The Trader: Trades outside the RNS

Michael looks at trades that don’t come through the RNS yet can still be considered price-sensitive news.

The RNS is one of the best place trades, whether the trades be Opening Drive scalps or swings.

Setting up your own specific filters (or using mine) is another of the best places.

Examples of places that are not good include following anonymous rampers on Twitter, scouring bulletin boards drinking confirmation bias Kool-Aid, and your mate who thinks the stock is “cheap”.

As an aside, whenever you ask why said stock is cheap, more often than not they’ll struggle to give you an answer. But rather than admit that they’re talking rubbish, most people will double down and jump on any piece of information they can recall about the stock, in an effort to justify their own opinion.

Obviously, for the efficient market hypothesis to not be a load of baloney, it would require people to objectively realise they have no idea, reassess their opinion, and instead admit that they don’t know and go and do some actual research.

But I dread to think how much money has been lost in financial markets because of ego and people not wanting to be wrong, and so in small-cap stocks, it’s often uneducated punters and people who allow their emotions to control them rather than the other way around that are the competing traders.

Indeed, price drives the narrative. The same objections to a stock, when it was on multi-year lows, can still be true when the stock has doubled, yet suddenly the market cares less because it’s uptrending.

That’s especially true for traders who often only care about the chart.

In any case, another place to find great traders is outside of the RNS.

Not all price-sensitive information is published through the RNS.

When I say price sensitive, in this meaning, I’m talking about anything that moves the price, whether it’s specific to the company or not.

Gulf Keystone Petroleum

Turkey’s President Erdogan went to Iraq to talk about water and security. And as you might know, the Iraq-Turkey Pipeline (ITP) is currently shut.

It’s not terminal to GKP as it can sell oil locally, but this is at a far lower price than the profits it could be making.

As we can see, the stock rallied Monday on speculation that this meeting would provide a resolution for the ITP.

If you knew that Erdogan was visiting Iran then you could’ve surmised this would’ve been speculated, and taken the trade.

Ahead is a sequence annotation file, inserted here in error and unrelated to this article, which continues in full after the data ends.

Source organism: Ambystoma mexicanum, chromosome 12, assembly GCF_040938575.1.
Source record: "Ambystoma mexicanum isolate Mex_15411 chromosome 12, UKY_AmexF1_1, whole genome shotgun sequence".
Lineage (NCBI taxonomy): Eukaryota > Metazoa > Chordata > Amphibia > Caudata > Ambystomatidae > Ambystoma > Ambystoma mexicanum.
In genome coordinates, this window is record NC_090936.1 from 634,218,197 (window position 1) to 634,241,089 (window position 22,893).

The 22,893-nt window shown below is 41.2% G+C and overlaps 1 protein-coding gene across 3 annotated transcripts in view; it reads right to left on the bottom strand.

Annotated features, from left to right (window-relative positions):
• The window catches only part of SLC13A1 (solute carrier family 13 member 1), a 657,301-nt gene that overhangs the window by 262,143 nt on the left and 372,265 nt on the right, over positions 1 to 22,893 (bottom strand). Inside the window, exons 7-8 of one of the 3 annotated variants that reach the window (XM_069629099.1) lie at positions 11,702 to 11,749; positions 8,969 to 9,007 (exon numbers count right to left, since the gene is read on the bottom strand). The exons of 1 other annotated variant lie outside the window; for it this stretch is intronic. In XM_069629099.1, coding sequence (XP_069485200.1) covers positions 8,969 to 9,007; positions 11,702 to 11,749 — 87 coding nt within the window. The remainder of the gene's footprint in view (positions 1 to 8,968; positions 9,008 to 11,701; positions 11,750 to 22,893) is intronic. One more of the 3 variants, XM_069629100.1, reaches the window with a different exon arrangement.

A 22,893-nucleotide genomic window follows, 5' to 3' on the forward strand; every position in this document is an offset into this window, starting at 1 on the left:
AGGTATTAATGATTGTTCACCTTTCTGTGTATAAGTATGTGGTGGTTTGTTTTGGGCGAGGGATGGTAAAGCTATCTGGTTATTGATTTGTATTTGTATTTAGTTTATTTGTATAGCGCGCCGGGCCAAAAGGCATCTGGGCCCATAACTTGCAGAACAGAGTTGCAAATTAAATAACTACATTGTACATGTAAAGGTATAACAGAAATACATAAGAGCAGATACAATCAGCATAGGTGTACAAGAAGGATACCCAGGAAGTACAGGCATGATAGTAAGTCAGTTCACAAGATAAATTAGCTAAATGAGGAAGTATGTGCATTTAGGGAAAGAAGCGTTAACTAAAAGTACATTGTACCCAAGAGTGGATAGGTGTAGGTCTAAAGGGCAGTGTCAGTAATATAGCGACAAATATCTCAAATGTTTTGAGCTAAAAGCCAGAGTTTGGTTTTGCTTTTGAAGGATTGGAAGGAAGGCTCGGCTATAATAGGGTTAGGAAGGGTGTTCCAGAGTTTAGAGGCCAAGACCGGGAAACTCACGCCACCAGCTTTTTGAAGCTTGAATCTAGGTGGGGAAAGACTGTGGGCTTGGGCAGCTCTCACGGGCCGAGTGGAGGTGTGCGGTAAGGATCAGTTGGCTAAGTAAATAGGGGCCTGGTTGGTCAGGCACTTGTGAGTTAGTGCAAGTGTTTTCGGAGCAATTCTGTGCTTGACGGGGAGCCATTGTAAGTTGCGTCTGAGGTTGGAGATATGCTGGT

I wasn’t aware of it so I missed it.

But when the ITP issue wasn’t resolved?

Well, what goes up, must come down…

And that’s exactly what happened.

A better trader than me once said “Don’t think, just do” (and someone cooler than him said it in a movie). The trade made sense so I hit it short. Sometimes it doesn’t need to be complicated.

The stock uncrossed at 120p and spent the day tracking lower.

Trainline (TRN)

Trainline is another stock that has moved on headlines before.

Previously, the government announced it wouldn’t be building its own ticketing system (and therefore not competing against Trainline in the UK).

This wasn’t published in the RNS. But it moved Trainline significantly.

The same happened this week.

The Guardian published an article that “Labour promises rail nationalisation within five years of coming to power”.

No specific mention of affecting the ticketing system was mentioned; however, it spooked the price.

Any fears of regulation to upset the apple cart and harm Trainline’s profits can see nervous longs sell out, as well as aggressive shorters taking a position based on good risk/reward.

If you know that a potential piece of news might move the price, and the stock price is opening unchanged, then you’re not paying a premium (we talked about news premiums a few articles back) in order to position yourself in the stock.

Then, if the news doesn’t move the price, you’ve paid a set of commissions and a tiny spread fee as a loss.

But if the news does move the price, then you’ve achieved a multi-R trade because you got the news for free and the market reacted after you took a position.

In this instance, you’re not trading the company, you’re trading what other market participants might think of the news.

It could be that absolutely nobody believes that Labour will change the ticketing system and disrupt Trainline, but if some people think that others might believe that Labour will change the ticketing system and disrupt Trainline, then the price can move.

These types of trades are never going to be your bread and butter trades.

But keeping your eyes open for headlines and thinking about what stocks could this affect is always a good idea.

Michael Taylor

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Twitter: @shiftingshares

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